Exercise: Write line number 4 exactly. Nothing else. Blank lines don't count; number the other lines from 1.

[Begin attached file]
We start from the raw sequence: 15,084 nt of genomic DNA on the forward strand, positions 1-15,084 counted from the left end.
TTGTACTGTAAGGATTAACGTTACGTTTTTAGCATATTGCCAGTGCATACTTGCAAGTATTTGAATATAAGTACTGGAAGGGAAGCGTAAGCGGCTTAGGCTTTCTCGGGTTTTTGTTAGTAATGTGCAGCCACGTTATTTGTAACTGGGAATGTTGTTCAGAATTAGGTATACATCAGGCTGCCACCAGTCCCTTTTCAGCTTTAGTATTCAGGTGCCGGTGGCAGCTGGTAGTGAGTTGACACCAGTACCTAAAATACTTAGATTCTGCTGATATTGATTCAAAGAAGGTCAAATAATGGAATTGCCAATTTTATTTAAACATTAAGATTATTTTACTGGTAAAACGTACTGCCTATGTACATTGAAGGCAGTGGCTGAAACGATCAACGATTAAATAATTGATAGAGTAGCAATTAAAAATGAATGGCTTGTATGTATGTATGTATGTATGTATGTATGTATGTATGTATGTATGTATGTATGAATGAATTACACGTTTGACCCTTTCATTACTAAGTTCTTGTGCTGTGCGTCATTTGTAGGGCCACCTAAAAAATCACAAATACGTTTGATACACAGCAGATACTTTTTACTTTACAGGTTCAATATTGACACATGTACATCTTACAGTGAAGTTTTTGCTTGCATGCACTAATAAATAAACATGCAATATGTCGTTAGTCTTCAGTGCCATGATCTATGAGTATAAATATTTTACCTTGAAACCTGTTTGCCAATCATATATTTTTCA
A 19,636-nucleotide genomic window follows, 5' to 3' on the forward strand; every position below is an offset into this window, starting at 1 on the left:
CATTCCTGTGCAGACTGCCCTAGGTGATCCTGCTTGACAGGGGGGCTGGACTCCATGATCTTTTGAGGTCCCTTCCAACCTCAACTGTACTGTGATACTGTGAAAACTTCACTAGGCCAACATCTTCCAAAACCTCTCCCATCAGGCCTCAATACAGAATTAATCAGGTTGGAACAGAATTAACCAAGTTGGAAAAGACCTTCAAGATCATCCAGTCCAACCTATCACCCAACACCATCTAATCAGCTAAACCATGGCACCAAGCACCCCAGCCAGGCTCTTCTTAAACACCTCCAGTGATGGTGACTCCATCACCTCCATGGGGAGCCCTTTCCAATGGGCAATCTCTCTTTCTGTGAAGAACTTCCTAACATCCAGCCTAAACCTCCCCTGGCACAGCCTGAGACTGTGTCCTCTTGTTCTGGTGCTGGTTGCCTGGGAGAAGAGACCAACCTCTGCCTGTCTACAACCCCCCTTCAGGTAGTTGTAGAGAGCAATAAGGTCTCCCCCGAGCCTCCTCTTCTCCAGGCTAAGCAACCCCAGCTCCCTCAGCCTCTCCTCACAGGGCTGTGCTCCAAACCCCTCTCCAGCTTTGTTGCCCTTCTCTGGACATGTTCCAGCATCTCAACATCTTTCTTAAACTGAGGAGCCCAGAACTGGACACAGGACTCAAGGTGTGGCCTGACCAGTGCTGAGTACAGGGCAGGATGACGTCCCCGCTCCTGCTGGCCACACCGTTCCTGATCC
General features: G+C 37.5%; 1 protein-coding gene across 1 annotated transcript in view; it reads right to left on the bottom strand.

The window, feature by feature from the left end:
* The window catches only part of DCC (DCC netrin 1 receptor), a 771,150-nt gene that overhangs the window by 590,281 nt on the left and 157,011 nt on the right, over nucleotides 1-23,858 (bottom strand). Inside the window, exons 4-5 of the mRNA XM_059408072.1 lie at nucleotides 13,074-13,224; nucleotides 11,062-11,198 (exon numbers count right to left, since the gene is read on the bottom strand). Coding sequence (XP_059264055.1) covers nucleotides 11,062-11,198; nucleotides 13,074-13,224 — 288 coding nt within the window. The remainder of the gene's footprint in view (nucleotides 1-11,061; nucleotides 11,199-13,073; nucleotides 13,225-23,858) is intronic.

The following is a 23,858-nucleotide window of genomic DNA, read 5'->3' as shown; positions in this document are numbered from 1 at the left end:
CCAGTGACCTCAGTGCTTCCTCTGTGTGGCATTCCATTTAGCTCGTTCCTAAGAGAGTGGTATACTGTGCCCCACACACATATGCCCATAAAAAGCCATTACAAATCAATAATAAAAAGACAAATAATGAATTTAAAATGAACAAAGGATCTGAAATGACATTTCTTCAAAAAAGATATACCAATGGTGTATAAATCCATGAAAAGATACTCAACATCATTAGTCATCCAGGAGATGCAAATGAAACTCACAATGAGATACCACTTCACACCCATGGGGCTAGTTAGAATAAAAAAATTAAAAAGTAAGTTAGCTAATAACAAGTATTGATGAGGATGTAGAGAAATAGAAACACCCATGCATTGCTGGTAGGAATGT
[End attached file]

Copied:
CATTCCTGTGCAGACTGCCCTAGGTGATCCTGCTTGACAGGGGGGCTGGACTCCATGATCTTTTGAGGTCCCTTCCAACCTCAACTGTACTGTGATACTGTGAAAACTTCACTAGGCCAACATCTTCCAAAACCTCTCCCATCAGGCCTCAATACAGAATTAATCAGGTTGGAACAGAATTAACCAAGTTGGAAAAGACCTTCAAGATCATCCAGTCCAACCTATCACCCAACACCATCTAATCAGCTAAACCATGGCACCAAGCACCCCAGCCAGGCTCTTCTTAAACACCTCCAGTGATGGTGACTCCATCACCTCCATGGGGAGCCCTTTCCAATGGGCAATCTCTCTTTCTGTGAAGAACTTCCTAACATCCAGCCTAAACCTCCCCTGGCACAGCCTGAGACTGTGTCCTCTTGTTCTGGTGCTGGTTGCCTGGGAGAAGAGACCAACCTCTGCCTGTCTACAACCCCCCTTCAGGTAGTTGTAGAGAGCAATAAGGTCTCCCCCGAGCCTCCTCTTCTCCAGGCTAAGCAACCCCAGCTCCCTCAGCCTCTCCTCACAGGGCTGTGCTCCAAACCCCTCTCCAGCTTTGTTGCCCTTCTCTGGACATGTTCCAGCATCTCAACATCTTTCTTAAACTGAGGAGCCCAGAACTGGACACAGGACTCAAGGTGTGGCCTGACCAGTGCTGAGTACAGGGCAGGATGACGTCCCCGCTCCTGCTGGCCACACCGTTCCTGATCC